FOCUS – we really pay attention to some things and not others. We can alter our focus and become more aware of some of the things going on around us.
Our EMOTIONS will always be a reflection of what is in our focus. Some people are more emotional than others!
How we see life – our perceptions are based on those things that we have focused on, guided by our emotions at the time we were focused on those things.
From this it seems to me that we need to take responsibility for what we focus on and embrace the emotions that that focus generates. This will give us some understanding of what makes us what we are.
It will also help us to deal with the challenges of dealing with others who have different perspectives (as a result of differing life experiences) – the ability to learn from them – and at the same time leave them free to be themselves.
What do we mean by emotion?
In “What do we mean by Emotion?” I have collected together a number of thoughts.
As human beings we cannot function without assigning meaning to things – even if they are not necessarily correct or even honest. Everything we rely on is based on something we have observed in the past – our history – thoughts and ideas that are not easily changed. Is our perspective based only on our own experiences? Are we open to the idea that there are a multiplicity of ways of understanding things?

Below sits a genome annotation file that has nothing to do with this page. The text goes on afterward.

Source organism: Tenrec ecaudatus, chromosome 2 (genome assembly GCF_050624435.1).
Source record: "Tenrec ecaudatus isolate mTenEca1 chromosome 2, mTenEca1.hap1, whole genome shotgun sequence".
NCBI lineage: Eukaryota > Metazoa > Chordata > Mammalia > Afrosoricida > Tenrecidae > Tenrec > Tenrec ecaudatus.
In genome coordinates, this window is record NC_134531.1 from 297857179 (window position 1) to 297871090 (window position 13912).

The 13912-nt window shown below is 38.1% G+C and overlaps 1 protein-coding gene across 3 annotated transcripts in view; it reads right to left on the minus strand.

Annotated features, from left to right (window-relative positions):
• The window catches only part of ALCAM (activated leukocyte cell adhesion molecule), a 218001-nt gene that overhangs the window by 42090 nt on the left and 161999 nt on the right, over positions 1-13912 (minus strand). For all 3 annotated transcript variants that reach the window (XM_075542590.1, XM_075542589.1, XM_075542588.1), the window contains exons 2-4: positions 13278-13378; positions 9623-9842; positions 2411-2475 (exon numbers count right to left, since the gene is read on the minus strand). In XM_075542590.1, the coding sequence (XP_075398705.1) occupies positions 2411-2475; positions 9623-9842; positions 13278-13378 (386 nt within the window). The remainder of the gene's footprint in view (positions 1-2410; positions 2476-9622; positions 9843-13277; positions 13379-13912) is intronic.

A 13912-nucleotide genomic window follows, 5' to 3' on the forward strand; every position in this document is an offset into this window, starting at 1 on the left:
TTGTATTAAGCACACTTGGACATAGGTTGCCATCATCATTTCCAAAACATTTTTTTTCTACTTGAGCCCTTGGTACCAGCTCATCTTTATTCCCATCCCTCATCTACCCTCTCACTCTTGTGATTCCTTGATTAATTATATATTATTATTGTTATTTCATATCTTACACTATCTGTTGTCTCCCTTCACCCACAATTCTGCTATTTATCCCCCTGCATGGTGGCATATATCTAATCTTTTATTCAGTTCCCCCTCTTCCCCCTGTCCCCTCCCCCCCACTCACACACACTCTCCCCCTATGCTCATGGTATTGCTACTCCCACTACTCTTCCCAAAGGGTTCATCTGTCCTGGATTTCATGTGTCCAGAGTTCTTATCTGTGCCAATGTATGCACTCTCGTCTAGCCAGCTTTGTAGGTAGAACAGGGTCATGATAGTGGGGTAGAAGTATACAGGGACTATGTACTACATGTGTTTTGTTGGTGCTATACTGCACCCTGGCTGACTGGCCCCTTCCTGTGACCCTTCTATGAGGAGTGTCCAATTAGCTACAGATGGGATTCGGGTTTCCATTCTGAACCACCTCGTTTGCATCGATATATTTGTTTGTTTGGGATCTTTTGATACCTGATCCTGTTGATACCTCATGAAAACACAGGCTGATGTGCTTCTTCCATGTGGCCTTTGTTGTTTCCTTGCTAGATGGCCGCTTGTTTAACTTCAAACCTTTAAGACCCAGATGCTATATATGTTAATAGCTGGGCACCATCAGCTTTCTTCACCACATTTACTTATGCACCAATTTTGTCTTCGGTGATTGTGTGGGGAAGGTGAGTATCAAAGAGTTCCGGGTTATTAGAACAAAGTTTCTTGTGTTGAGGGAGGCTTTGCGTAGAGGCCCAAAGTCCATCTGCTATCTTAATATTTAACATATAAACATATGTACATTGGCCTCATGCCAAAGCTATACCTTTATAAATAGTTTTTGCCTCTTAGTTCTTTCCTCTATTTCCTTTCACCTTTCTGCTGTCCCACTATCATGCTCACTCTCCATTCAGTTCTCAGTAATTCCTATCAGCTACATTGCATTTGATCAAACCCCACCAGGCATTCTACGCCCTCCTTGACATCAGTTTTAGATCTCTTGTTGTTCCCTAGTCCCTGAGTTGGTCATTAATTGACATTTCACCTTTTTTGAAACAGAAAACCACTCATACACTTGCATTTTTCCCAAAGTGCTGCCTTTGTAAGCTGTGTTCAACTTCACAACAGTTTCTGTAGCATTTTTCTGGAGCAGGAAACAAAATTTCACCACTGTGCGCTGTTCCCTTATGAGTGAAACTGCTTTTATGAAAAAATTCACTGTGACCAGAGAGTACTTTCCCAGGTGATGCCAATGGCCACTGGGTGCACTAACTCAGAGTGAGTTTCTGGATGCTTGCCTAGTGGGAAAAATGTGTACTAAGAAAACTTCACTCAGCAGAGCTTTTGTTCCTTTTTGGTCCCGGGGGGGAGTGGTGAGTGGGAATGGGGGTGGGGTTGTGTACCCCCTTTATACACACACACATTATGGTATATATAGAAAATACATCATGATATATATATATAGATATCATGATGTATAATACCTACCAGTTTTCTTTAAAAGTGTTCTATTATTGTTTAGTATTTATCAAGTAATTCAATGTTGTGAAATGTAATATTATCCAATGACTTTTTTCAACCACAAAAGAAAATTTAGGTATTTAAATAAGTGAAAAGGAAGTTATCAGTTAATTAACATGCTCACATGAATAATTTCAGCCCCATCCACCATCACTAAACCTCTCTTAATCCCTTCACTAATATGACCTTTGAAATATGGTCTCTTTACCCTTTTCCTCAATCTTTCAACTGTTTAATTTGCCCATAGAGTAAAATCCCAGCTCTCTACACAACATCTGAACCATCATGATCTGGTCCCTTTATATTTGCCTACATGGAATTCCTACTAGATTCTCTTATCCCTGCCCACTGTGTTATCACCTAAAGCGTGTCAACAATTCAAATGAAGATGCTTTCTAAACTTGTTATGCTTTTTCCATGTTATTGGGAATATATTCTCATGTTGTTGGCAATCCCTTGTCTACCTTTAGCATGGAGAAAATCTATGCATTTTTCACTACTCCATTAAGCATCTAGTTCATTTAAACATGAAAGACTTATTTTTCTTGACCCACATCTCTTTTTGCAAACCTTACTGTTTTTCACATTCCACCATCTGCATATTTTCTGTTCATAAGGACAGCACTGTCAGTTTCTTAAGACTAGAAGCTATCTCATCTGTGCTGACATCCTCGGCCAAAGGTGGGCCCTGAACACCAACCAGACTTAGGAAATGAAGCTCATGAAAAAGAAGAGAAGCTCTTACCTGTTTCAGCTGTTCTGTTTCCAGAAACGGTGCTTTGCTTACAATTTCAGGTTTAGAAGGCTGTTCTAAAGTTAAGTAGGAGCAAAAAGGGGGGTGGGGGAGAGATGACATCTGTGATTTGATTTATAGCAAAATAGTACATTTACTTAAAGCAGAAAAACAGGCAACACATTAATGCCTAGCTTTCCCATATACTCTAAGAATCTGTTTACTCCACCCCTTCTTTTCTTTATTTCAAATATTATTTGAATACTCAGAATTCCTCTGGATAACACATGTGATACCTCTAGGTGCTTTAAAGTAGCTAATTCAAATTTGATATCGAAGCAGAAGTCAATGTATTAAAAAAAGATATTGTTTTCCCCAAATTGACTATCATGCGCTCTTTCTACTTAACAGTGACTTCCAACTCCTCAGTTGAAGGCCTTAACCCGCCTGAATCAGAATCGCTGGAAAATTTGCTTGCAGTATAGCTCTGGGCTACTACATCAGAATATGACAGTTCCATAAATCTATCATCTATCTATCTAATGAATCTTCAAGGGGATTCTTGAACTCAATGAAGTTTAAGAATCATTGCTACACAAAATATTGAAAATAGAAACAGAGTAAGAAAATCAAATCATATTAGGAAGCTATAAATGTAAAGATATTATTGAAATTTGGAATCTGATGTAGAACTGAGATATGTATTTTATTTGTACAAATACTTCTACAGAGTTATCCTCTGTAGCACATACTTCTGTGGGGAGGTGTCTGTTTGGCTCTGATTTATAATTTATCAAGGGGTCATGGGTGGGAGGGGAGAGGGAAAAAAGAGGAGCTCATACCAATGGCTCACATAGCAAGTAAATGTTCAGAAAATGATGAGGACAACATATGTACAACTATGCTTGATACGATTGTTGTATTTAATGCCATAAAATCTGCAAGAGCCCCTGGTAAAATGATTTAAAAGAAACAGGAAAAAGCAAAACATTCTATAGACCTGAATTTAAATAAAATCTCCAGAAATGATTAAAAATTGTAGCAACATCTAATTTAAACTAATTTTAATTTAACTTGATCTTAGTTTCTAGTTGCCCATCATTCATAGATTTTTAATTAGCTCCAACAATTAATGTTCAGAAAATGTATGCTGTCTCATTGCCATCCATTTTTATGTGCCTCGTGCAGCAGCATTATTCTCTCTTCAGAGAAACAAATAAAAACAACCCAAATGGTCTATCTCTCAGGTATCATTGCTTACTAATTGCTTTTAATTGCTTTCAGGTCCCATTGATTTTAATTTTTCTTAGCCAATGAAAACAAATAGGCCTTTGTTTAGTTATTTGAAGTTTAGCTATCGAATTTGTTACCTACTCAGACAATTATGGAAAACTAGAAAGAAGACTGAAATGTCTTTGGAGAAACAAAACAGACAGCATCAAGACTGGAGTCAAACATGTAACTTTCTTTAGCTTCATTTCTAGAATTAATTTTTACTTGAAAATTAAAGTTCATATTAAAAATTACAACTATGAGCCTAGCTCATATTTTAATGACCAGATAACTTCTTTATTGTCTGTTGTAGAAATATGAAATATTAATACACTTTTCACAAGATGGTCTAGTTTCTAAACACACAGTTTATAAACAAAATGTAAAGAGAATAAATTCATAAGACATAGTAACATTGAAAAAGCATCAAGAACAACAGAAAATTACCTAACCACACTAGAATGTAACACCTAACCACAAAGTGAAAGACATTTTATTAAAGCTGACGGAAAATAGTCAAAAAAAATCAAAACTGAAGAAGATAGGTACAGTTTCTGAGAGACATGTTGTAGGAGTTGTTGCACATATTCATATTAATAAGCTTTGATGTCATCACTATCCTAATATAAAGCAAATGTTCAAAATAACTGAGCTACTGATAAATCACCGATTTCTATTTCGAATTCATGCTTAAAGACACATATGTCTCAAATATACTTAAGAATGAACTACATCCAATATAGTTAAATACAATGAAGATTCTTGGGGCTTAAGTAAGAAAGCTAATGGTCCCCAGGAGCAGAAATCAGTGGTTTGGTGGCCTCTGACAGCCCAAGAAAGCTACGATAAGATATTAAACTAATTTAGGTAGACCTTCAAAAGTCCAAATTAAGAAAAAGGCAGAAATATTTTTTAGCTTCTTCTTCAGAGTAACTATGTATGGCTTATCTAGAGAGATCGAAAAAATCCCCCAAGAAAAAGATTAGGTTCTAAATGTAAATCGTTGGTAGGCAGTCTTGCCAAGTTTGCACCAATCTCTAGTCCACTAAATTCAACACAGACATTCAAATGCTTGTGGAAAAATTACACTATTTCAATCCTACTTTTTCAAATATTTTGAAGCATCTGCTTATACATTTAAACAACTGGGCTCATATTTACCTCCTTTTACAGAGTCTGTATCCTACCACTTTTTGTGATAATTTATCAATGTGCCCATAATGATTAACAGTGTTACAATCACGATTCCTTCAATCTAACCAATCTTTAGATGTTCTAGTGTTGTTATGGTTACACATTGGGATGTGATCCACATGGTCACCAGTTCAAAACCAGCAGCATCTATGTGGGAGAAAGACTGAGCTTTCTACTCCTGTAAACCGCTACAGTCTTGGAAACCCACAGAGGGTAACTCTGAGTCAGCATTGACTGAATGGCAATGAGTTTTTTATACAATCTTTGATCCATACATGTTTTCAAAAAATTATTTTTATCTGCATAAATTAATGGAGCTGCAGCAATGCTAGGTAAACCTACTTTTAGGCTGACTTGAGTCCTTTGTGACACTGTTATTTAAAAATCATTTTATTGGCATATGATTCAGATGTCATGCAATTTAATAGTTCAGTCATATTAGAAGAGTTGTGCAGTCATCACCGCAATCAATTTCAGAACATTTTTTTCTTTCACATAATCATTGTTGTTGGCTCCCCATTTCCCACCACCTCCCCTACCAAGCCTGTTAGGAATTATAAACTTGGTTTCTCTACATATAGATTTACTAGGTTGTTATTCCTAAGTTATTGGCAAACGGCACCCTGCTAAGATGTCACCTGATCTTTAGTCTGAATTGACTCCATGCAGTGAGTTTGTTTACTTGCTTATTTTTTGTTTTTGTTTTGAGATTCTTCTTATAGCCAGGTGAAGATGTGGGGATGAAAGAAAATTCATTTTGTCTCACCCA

Managing our emotions – we should not try to stop the ones we think are wrong, or to gain the ones we think are correct – that’s not a healthy thing to do. Emotions do not require that they be changed – the problem is elsewhere. Instead we need to engage our focus and perception and take the opportunity to be honest with ourselves (taking into account all the features that are present) and consider why we feel the way we do.
Remember that our emotions will also be affected by our general state of health and especially by our history that can be very commanding!
We need to get out of the boxes we have been living in – willing to rethink the way we understand the world – developing a wider way of making sense of things – not necessarily settling into any of them with fervour, obsession or dogma. Bear in mind that we have an aptitude and a capacity to see things that are beyond our ability to understand – but at the same time we need to recognise our own limitations.
Nobody else ever makes us feel – we make the way we feel as a result of our focus, our perspective and our health.
No matter what we are feeling if we can take into account our focus, our perception, our health and our history, the way we feel should make complete sense – the issues being dealt with are merely in the context in which this occurs. This is why people can be in similar contexts and experience them quite differently.
It was early in 2017 that I was introduced to Epigenetics and the work of Bruce Lipton and some of the thoughts around perception.
Looking back on some of my old notes I found this comment that Bob had made:
Emotions don’t have anything to do with reality – they are not in touch with reality – emotions are not even a response to any stimulus from anything outside of ourselves.